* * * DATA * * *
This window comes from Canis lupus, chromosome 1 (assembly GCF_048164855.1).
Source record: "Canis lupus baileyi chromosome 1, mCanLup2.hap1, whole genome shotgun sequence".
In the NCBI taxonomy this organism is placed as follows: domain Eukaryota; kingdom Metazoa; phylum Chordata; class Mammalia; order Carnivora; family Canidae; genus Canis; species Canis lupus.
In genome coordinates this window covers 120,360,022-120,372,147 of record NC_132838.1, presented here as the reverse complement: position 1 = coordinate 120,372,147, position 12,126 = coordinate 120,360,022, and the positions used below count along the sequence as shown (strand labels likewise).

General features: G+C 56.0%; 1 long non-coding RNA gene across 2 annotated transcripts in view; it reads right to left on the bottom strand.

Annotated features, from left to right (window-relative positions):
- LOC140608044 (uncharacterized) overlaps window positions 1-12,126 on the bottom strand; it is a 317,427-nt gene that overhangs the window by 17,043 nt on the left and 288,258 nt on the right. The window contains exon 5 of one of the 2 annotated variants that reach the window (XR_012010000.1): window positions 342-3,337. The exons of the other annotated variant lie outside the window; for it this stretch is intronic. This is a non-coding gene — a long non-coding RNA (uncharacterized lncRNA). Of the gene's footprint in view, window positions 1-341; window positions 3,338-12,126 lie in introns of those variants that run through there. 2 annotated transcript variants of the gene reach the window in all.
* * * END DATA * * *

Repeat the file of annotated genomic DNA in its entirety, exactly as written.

This window comes from Canis lupus, chromosome 1 (assembly GCF_048164855.1).
Source record: "Canis lupus baileyi chromosome 1, mCanLup2.hap1, whole genome shotgun sequence".
In the NCBI taxonomy this organism is placed as follows: domain Eukaryota; kingdom Metazoa; phylum Chordata; class Mammalia; order Carnivora; family Canidae; genus Canis; species Canis lupus.
In genome coordinates this window covers 120,360,022-120,372,147 of record NC_132838.1, presented here as the reverse complement: position 1 = coordinate 120,372,147, position 12,126 = coordinate 120,360,022, and the positions used below count along the sequence as shown (strand labels likewise).

General features: G+C 56.0%; 1 long non-coding RNA gene across 2 annotated transcripts in view; it reads right to left on the bottom strand.

Annotated features, from left to right (window-relative positions):
- LOC140608044 (uncharacterized) overlaps window positions 1-12,126 on the bottom strand; it is a 317,427-nt gene that overhangs the window by 17,043 nt on the left and 288,258 nt on the right. The window contains exon 5 of one of the 2 annotated variants that reach the window (XR_012010000.1): window positions 342-3,337. The exons of the other annotated variant lie outside the window; for it this stretch is intronic. This is a non-coding gene — a long non-coding RNA (uncharacterized lncRNA). Of the gene's footprint in view, window positions 1-341; window positions 3,338-12,126 lie in introns of those variants that run through there. 2 annotated transcript variants of the gene reach the window in all.